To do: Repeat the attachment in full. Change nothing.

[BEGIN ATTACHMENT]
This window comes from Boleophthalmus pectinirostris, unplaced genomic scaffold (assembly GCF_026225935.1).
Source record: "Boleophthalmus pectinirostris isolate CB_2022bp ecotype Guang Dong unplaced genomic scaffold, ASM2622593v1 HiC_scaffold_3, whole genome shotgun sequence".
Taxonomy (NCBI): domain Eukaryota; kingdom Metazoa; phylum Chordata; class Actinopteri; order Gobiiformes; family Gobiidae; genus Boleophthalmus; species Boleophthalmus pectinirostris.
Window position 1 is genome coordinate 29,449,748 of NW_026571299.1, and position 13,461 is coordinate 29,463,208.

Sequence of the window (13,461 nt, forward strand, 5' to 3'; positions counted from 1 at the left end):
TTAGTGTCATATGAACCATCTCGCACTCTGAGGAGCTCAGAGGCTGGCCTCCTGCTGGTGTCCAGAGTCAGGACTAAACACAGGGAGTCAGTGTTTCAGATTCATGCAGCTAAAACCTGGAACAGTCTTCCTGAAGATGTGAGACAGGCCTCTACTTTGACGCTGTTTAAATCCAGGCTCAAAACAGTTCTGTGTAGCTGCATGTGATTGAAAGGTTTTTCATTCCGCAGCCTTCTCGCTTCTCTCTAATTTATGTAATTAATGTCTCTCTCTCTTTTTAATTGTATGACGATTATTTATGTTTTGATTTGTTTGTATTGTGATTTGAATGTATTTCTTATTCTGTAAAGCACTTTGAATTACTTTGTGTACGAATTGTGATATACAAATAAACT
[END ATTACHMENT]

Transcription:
This window comes from Boleophthalmus pectinirostris, unplaced genomic scaffold (assembly GCF_026225935.1).
Source record: "Boleophthalmus pectinirostris isolate CB_2022bp ecotype Guang Dong unplaced genomic scaffold, ASM2622593v1 HiC_scaffold_3, whole genome shotgun sequence".
Taxonomy (NCBI): domain Eukaryota; kingdom Metazoa; phylum Chordata; class Actinopteri; order Gobiiformes; family Gobiidae; genus Boleophthalmus; species Boleophthalmus pectinirostris.
Window position 1 is genome coordinate 29,449,748 of NW_026571299.1, and position 13,461 is coordinate 29,463,208.

Sequence of the window (13,461 nt, forward strand, 5' to 3'; positions counted from 1 at the left end):
TTAGTGTCATATGAACCATCTCGCACTCTGAGGAGCTCAGAGGCTGGCCTCCTGCTGGTGTCCAGAGTCAGGACTAAACACAGGGAGTCAGTGTTTCAGATTCATGCAGCTAAAACCTGGAACAGTCTTCCTGAAGATGTGAGACAGGCCTCTACTTTGACGCTGTTTAAATCCAGGCTCAAAACAGTTCTGTGTAGCTGCATGTGATTGAAAGGTTTTTCATTCCGCAGCCTTCTCGCTTCTCTCTAATTTATGTAATTAATGTCTCTCTCTCTTTTTAATTGTATGACGATTATTTATGTTTTGATTTGTTTGTATTGTGATTTGAATGTATTTCTTATTCTGTAAAGCACTTTGAATTACTTTGTGTACGAATTGTGATATACAAATAAACT